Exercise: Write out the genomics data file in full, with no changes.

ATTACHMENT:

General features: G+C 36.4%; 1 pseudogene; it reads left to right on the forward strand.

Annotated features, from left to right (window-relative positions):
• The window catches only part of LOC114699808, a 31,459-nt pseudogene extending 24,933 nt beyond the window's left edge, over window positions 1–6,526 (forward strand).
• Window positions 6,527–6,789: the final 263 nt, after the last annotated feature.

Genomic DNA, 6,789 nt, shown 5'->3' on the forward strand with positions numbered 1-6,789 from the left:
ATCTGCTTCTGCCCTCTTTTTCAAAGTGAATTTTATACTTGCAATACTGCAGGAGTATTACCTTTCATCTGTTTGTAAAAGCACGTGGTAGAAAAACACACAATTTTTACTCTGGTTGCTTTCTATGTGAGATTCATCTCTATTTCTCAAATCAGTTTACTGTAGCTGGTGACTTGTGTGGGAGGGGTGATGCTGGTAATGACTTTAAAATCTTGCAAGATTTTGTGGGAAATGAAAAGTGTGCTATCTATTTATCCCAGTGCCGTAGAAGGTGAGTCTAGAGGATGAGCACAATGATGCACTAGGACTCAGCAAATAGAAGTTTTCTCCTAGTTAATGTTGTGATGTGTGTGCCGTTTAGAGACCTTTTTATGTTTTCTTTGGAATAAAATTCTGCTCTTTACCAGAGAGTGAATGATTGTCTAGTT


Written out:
General features: G+C 36.4%; 1 pseudogene; it reads left to right on the forward strand.

Annotated features, from left to right (window-relative positions):
• The window catches only part of LOC114699808, a 31,459-nt pseudogene extending 24,933 nt beyond the window's left edge, over window positions 1–6,526 (forward strand).
• Window positions 6,527–6,789: the final 263 nt, after the last annotated feature.

Genomic DNA, 6,789 nt, shown 5'->3' on the forward strand with positions numbered 1-6,789 from the left:
ATCTGCTTCTGCCCTCTTTTTCAAAGTGAATTTTATACTTGCAATACTGCAGGAGTATTACCTTTCATCTGTTTGTAAAAGCACGTGGTAGAAAAACACACAATTTTTACTCTGGTTGCTTTCTATGTGAGATTCATCTCTATTTCTCAAATCAGTTTACTGTAGCTGGTGACTTGTGTGGGAGGGGTGATGCTGGTAATGACTTTAAAATCTTGCAAGATTTTGTGGGAAATGAAAAGTGTGCTATCTATTTATCCCAGTGCCGTAGAAGGTGAGTCTAGAGGATGAGCACAATGATGCACTAGGACTCAGCAAATAGAAGTTTTCTCCTAGTTAATGTTGTGATGTGTGTGCCGTTTAGAGACCTTTTTATGTTTTCTTTGGAATAAAATTCTGCTCTTTACCAGAGAGTGAATGATTGTCTAGTT